Submitted on briefs November 29, 2017
to recover damages for intentional infliction of emotional
distress, and for other relief, brought to the Superior Court
in the judicial district of New Haven, where the action was
withdrawn as against the defendant Board of Education of the
City of New Haven; thereafter, the court, Nazzaro,
J., granted the motion to strike filed by the
defendant Yolanda Jones-Generette et al.; subsequently, the
court, Blue, J., granted the motion for
judgment filed by the defendant Yolanda Jones-Generette et
al. and rendered judgment thereon, from which the plaintiff
appealed to this court. Affirmed.
R. Williams filed a brief for the appellant (plaintiff).
C. Kramer, assistant corporation counsel, filed a brief for
the appellees (defendant Yolanda Jones-Generette et al.).
DiPentima, C. J., and Bright and Bishop, Js.
plaintiff, Amy Binkowski, appeals from the judgment of the
trial court rendered in favor of the defendants Yolanda
Jones-Generette and Linda O'Brien following the
granting of their motion to strike her third revised
complaint. On appeal, the plaintiff claims that the court
improperly concluded that her complaint failed, as a matter
of law, to allege facts that would bring it within the
intentional tort exception to the exclusivity provision of
the Workers' Compensation Act (act), General Statutes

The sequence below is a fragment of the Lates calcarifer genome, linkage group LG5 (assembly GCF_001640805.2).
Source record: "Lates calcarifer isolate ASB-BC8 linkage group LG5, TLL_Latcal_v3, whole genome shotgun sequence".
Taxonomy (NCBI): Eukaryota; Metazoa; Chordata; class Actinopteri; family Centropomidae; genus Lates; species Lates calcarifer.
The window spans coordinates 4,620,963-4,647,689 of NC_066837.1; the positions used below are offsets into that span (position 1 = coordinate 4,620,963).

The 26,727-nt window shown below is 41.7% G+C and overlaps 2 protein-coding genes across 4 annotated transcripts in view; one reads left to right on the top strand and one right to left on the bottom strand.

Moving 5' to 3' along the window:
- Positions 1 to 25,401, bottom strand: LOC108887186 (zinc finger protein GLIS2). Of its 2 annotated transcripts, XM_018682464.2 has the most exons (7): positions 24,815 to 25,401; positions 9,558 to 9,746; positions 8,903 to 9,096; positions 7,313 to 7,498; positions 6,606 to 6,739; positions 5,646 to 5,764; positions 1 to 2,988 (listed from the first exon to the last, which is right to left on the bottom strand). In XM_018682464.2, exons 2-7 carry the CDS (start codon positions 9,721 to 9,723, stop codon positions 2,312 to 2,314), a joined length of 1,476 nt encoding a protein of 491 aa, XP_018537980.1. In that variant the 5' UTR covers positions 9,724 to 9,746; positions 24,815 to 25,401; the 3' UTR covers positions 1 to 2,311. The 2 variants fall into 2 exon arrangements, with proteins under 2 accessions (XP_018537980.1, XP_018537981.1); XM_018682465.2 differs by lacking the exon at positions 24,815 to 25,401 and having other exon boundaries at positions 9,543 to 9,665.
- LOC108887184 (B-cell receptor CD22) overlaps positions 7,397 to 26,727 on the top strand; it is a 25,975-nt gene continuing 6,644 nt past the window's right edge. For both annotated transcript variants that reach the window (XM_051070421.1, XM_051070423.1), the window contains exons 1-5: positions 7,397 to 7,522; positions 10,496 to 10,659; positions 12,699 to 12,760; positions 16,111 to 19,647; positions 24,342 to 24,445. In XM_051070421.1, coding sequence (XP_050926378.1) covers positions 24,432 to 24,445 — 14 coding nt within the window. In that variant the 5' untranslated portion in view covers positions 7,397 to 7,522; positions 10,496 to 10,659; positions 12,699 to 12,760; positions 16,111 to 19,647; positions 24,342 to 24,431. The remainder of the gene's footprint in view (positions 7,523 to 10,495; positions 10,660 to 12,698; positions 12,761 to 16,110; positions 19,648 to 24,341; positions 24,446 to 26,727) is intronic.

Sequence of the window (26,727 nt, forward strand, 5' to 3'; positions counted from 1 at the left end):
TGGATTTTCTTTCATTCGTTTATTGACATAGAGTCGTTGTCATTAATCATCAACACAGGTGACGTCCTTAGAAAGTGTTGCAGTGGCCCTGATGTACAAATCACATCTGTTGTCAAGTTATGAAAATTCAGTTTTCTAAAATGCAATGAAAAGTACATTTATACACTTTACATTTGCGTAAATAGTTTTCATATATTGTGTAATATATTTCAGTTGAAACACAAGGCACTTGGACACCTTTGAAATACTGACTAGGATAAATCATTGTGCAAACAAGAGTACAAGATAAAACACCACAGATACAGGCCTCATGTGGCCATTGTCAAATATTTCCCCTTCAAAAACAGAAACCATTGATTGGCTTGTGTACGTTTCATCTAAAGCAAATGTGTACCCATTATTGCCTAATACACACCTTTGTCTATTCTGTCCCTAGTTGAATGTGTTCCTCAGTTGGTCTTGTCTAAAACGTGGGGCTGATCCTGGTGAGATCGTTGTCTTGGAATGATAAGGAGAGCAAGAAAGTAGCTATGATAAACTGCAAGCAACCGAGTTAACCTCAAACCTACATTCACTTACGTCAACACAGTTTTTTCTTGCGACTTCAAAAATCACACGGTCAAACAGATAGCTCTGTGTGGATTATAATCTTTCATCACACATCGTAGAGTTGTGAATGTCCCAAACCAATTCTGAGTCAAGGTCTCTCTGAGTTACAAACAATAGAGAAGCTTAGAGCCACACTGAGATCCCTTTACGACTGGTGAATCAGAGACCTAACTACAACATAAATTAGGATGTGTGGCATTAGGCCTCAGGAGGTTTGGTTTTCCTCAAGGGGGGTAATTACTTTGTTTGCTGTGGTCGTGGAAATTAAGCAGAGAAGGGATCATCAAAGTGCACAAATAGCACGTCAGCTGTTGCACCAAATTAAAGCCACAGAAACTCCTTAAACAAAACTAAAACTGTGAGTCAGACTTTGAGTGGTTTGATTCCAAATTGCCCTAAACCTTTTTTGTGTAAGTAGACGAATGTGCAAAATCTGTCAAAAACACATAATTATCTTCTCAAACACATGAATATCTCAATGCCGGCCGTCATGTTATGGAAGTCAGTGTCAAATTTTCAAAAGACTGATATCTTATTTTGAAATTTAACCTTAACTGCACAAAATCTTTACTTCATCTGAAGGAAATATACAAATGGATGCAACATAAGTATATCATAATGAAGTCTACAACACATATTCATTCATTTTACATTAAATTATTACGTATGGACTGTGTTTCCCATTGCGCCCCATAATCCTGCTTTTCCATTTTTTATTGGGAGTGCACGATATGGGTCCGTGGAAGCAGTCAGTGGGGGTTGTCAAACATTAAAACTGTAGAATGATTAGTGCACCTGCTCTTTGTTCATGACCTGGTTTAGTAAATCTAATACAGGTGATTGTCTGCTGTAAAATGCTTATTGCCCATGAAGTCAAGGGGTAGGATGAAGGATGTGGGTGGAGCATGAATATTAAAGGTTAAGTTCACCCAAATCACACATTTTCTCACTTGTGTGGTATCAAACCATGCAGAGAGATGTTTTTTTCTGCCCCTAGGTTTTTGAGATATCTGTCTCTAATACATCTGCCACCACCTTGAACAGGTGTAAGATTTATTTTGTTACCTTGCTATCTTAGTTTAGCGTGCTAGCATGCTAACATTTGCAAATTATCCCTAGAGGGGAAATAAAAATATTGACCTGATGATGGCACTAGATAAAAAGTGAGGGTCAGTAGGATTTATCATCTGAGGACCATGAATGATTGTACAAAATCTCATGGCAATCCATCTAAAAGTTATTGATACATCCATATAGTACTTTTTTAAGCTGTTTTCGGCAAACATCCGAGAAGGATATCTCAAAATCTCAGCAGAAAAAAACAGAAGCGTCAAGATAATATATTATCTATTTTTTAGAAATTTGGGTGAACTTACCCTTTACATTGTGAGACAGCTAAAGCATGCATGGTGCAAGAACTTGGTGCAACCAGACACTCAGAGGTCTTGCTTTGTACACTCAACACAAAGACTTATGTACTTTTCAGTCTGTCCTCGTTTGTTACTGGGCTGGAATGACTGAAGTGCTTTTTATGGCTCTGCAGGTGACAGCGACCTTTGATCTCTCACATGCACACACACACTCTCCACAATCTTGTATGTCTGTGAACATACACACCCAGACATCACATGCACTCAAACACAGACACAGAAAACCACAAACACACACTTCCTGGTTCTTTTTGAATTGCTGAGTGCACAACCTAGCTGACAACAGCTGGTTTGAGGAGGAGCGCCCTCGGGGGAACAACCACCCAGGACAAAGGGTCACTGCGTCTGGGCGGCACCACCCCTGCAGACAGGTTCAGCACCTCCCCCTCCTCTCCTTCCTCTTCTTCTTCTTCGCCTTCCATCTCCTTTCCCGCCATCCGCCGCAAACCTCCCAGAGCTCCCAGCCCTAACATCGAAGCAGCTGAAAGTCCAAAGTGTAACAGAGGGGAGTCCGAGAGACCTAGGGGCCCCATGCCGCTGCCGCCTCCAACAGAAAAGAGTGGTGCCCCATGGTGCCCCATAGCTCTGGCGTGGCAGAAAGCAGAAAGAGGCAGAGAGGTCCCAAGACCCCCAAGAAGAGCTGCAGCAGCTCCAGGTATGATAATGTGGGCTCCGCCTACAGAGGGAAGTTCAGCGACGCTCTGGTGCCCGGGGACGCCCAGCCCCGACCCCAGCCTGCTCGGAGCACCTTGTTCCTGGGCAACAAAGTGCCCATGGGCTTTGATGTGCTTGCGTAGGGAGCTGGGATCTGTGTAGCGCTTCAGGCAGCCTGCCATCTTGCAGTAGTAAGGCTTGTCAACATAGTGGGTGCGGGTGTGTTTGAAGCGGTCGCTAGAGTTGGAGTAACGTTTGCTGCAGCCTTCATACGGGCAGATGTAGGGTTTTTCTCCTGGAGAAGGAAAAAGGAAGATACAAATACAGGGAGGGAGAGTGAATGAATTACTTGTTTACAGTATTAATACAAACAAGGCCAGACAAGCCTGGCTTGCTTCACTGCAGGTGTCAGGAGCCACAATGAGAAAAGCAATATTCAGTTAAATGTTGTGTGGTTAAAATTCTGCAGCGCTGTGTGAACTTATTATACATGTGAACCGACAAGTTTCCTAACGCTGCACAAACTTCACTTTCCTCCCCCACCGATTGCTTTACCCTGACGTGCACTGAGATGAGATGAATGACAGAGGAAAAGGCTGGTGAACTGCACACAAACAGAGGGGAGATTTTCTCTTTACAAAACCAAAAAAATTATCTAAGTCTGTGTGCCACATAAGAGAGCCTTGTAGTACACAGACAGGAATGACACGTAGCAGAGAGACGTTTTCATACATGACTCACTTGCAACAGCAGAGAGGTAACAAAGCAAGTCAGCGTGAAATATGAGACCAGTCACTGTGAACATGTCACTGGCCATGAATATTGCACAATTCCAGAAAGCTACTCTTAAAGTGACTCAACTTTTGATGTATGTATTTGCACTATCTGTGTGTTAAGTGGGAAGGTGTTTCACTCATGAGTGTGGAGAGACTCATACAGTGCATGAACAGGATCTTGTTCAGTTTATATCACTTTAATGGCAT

§ 31-275 et seq., as set forth in General Statutes
§ 31-293a. We disagree and, accordingly, affirm the
judgment of the trial court.
plaintiff's third revised complaint contains two counts,
one against each defendant, alleging intentional infliction
of emotional distress. Both counts allege identical facts.
The plaintiff's claims arise out of a work related
incident that occurred on February 26, 2014. At that time,
the plaintiff was a tenured teacher in the New Haven public
school system at Lincoln-Bassett Elementary School (school)
in New Haven. Jones-Generette was the principal, and
O'Brien was the assistant principal, for the school
during the 2013-2014 school year.
summer of 2013, the defendants instituted a policy for the
school regarding student discipline. The policy established
that the administrators of the school would not be involved
in any issues related to student discipline. In accordance
with the policy, the defendants ‘‘refused to
allow classroom teachers to send disruptive students out of
the classroom to a different environment, refused to
intervene in any disrupted classroom, refused to discipline
disruptive or violent students or to permit classroom
teachers to discipline disruptive or violent students,
refused to allow help to be summoned from outside of the
school under any circumstances, and refused to provide any
protection whatsoever to teachers confronted with disruptive
or violent students.''
the 2013-2014 school year, violence at the school escalated.
On February 26, 2014, two students assaulted the plaintiff in
her classroom, knocking her to the floor. As a result of the
assault, the plaintiff severely sprained her left ankle and